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In a sequence, ordered terms are represented as t_{1}, t_{2}, t_{3}, . . . . .t_{n} . . . In general sequence is written as {tn}. If the sequence is infinite, for every positive integer n, there is a term t_{n}.

Activity I : Some sequences are given below. Show the positions of the terms by t_{1}, t_{2}, t_{3}, . . .

(1) 9, 15, 21, 27, . . . Here t_{1}= 9, t_{2}= 15, t_{3}= 21, . . .

(2) 7, 7, 7, 7, . . . Here t_{1}= 7, t2=___ , t3= ___, . . .

(3) -2, -6, -10, -14, . . . Here t_{1}= -2, t2=___ , t3= ___, . . .

Activity II : Some sequences are given below. Check whether there is any rule among the terms. Find the similarity between two sequences.

To check the rule for the terms of the sequence look at the arrangements on the next page, and fill the empty boxes suitably.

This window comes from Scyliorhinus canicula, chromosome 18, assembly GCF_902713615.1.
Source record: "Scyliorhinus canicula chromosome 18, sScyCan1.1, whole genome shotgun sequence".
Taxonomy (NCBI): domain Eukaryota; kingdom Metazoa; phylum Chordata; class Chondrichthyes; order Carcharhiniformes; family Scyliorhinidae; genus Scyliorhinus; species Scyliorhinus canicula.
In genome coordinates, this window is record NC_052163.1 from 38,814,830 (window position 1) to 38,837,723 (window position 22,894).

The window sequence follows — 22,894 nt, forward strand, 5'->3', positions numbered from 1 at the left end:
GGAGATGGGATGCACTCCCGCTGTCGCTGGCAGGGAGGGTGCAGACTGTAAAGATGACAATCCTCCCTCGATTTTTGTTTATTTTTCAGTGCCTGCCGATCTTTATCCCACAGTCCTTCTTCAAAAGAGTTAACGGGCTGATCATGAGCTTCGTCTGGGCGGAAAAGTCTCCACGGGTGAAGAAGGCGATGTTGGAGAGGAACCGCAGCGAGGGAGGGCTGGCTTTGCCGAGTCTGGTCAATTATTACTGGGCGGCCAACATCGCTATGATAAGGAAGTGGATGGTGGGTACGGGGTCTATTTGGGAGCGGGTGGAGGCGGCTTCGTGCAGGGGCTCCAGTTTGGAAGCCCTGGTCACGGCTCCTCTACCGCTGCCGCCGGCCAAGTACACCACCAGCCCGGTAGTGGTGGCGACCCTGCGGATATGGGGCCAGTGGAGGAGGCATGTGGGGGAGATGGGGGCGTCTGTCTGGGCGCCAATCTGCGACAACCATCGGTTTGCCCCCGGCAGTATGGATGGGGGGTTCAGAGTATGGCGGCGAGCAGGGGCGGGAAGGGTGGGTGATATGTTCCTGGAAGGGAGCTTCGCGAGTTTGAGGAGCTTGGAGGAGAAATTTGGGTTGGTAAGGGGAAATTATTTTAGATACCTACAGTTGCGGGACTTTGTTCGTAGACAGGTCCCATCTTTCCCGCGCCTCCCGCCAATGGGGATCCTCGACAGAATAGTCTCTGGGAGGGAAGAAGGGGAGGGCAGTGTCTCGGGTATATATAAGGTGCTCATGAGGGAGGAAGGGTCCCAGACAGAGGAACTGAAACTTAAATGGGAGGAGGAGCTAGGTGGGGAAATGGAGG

(1) 1, 4, 7, 10, 13, . . . (2) 6, 12, 18, 24, . . .

(3) 3, 3, 3, 3, . . . (4) 4, 16, 64, . . .

(5) -1, -1.5, -2, -2.5, . . . (6) 13, 23, 33, 43, . . .

Let’s find the relation in these sequences. Let’s understand the thought behind it.

Here in the sequences (1), (2), (3), (5), the similarity is that next term is obtained by adding a particular number to the previous number. Each ot these sequences is called an Arithmetic Progression.

Sequence (4) is not an arithmetic progression. In this sequence the next term is obtained by mutliplying the previous term by a particular number. This type of sequences is called a Geometric Progression.

Sequence (6) is neither arithmetic progression nor geometric progression.